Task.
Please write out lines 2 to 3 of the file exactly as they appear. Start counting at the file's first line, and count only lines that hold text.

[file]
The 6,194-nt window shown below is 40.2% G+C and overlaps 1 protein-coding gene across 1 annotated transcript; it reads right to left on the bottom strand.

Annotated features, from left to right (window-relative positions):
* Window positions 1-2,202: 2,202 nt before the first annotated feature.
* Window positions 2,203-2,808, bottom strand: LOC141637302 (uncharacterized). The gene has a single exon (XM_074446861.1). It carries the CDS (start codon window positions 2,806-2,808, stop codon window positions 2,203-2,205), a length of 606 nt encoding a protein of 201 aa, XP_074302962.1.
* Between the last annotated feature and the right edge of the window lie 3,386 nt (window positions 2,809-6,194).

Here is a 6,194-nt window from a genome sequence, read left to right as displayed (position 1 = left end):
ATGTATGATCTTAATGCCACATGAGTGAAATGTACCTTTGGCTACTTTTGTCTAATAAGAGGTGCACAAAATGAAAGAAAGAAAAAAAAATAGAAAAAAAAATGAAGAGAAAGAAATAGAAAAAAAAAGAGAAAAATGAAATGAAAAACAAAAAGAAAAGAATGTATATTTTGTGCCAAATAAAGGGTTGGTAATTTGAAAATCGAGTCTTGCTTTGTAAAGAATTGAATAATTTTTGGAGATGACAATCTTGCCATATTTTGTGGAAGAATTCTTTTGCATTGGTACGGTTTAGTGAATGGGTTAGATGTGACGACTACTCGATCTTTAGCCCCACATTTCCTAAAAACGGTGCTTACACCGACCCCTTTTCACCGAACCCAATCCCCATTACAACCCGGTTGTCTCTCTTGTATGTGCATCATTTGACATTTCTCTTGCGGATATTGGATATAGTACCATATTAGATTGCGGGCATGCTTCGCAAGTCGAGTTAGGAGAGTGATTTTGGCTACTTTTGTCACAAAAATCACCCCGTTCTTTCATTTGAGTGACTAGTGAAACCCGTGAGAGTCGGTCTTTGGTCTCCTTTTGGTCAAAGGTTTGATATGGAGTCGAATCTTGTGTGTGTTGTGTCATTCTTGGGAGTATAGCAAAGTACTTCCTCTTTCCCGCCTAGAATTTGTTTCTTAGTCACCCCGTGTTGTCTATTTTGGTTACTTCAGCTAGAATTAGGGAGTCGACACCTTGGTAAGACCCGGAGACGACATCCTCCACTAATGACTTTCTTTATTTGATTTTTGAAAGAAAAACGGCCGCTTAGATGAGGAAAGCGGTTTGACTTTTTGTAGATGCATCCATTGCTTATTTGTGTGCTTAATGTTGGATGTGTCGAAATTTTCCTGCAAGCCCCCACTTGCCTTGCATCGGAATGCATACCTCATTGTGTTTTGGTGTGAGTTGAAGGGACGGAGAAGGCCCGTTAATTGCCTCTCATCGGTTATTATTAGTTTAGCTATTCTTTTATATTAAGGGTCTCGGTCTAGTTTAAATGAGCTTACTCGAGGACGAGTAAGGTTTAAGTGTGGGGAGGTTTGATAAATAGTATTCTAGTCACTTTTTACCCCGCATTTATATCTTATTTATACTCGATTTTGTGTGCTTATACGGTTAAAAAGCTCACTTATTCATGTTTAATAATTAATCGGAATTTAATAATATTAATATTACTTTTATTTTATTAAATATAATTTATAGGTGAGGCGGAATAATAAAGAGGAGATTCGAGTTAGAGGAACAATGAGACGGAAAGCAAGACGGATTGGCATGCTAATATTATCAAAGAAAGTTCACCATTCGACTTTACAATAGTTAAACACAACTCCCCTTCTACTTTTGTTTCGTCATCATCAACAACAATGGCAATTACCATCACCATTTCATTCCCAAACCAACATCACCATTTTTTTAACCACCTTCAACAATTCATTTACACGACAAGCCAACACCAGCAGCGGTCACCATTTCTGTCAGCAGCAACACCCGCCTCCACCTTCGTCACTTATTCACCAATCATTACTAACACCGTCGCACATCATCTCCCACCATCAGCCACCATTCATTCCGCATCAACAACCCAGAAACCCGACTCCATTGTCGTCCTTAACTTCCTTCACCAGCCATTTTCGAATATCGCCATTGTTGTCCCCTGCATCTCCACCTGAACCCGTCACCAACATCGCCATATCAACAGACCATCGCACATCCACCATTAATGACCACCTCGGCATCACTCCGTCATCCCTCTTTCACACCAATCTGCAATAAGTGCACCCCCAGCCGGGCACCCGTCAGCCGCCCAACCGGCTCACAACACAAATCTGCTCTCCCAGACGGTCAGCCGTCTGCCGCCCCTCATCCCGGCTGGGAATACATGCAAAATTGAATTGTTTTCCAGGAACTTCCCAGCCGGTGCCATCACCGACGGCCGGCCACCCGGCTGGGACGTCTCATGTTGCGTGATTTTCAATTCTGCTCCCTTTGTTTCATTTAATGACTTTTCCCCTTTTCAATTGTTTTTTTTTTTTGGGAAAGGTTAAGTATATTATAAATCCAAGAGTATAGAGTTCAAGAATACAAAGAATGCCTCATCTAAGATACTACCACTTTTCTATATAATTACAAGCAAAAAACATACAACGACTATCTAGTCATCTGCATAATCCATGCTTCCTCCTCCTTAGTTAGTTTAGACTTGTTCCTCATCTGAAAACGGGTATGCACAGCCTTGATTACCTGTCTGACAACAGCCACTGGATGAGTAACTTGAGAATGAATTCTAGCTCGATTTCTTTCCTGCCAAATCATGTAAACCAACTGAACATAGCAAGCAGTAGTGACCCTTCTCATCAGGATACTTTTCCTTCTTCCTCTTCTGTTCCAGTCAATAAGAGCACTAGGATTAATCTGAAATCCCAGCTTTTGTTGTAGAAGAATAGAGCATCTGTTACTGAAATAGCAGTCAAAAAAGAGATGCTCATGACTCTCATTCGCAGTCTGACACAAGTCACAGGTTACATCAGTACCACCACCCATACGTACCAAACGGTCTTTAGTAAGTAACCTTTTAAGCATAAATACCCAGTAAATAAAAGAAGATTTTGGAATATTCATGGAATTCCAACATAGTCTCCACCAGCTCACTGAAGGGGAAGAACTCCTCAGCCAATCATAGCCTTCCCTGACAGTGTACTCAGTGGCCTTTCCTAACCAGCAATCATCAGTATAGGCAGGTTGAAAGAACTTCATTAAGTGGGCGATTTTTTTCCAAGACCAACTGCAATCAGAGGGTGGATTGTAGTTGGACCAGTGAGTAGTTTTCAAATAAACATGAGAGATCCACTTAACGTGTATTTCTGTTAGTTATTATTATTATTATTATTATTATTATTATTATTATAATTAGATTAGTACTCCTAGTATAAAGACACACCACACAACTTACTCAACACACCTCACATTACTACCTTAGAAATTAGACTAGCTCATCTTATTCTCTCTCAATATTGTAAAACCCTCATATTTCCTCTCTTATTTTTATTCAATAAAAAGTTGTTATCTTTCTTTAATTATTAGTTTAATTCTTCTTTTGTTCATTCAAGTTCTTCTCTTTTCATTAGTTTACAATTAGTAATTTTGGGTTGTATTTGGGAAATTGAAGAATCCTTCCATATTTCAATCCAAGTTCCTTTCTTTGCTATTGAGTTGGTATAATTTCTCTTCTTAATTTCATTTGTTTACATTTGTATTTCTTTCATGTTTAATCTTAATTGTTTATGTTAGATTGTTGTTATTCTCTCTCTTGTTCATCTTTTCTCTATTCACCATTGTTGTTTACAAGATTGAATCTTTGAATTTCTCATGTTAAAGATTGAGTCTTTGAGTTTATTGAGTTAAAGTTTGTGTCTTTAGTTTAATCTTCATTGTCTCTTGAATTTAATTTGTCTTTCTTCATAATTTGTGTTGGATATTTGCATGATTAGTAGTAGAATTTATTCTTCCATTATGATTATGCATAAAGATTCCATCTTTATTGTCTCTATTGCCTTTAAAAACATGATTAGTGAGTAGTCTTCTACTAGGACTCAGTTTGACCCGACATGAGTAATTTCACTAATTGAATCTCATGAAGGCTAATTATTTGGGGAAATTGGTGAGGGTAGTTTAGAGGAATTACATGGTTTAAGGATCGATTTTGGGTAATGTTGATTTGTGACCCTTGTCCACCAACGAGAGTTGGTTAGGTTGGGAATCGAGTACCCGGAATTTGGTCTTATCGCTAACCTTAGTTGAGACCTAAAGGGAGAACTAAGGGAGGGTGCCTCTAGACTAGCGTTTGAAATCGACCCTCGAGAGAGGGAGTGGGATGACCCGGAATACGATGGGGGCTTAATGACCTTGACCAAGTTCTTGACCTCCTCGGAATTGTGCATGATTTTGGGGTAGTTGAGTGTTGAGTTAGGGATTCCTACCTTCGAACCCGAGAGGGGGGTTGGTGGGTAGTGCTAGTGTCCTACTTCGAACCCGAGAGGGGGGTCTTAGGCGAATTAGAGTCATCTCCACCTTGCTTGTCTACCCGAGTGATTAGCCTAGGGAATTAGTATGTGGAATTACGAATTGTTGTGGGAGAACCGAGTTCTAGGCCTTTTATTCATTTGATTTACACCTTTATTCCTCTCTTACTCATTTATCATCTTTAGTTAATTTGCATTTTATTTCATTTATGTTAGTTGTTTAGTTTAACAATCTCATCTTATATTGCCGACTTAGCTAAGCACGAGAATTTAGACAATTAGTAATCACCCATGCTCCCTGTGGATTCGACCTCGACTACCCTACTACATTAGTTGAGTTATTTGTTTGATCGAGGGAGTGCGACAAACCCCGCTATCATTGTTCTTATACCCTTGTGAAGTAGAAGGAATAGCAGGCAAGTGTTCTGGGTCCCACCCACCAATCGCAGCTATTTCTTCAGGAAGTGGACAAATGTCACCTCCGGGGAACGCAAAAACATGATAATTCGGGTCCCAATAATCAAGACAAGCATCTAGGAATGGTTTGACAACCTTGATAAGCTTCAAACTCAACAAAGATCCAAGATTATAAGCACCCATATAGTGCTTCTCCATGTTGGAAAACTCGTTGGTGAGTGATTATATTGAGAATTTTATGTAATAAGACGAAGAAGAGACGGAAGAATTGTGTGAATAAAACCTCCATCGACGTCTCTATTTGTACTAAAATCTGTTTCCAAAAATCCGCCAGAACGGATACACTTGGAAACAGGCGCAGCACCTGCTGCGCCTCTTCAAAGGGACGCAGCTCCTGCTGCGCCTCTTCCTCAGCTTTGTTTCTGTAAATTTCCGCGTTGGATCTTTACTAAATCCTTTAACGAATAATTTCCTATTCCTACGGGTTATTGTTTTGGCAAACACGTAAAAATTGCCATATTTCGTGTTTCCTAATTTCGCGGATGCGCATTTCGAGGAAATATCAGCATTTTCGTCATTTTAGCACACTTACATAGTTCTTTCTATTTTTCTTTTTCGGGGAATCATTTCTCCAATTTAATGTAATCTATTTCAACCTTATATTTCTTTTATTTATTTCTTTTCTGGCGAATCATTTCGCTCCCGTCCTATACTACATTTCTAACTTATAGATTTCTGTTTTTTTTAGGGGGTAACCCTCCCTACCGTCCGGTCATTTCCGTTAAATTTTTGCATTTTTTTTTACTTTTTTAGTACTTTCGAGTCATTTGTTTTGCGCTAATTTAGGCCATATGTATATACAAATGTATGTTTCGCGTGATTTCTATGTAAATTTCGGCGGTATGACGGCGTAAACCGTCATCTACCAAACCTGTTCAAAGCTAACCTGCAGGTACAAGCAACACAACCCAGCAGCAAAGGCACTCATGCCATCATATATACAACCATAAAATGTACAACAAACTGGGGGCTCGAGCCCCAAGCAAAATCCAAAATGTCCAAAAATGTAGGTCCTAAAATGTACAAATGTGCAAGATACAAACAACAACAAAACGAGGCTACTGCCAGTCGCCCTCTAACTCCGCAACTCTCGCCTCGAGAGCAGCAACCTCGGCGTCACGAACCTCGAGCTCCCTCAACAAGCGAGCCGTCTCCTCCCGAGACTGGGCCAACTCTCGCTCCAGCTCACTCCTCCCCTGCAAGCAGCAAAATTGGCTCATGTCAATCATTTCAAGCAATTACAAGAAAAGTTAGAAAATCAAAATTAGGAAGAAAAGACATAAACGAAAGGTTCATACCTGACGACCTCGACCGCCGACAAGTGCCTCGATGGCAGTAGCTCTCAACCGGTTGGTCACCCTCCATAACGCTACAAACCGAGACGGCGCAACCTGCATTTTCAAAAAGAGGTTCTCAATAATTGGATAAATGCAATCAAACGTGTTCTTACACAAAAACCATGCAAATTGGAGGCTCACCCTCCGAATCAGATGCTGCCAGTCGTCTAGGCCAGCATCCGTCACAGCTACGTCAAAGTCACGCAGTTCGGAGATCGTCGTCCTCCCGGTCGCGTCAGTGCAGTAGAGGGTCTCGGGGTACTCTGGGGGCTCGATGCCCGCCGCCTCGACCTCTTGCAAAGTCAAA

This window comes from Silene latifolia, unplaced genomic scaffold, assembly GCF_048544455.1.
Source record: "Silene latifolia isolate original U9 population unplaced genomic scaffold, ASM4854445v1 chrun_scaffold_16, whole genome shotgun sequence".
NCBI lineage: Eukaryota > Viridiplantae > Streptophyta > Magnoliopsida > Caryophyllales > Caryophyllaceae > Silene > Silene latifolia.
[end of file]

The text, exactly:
Annotated features, from left to right (window-relative positions):
* Window positions 1-2,202: 2,202 nt before the first annotated feature.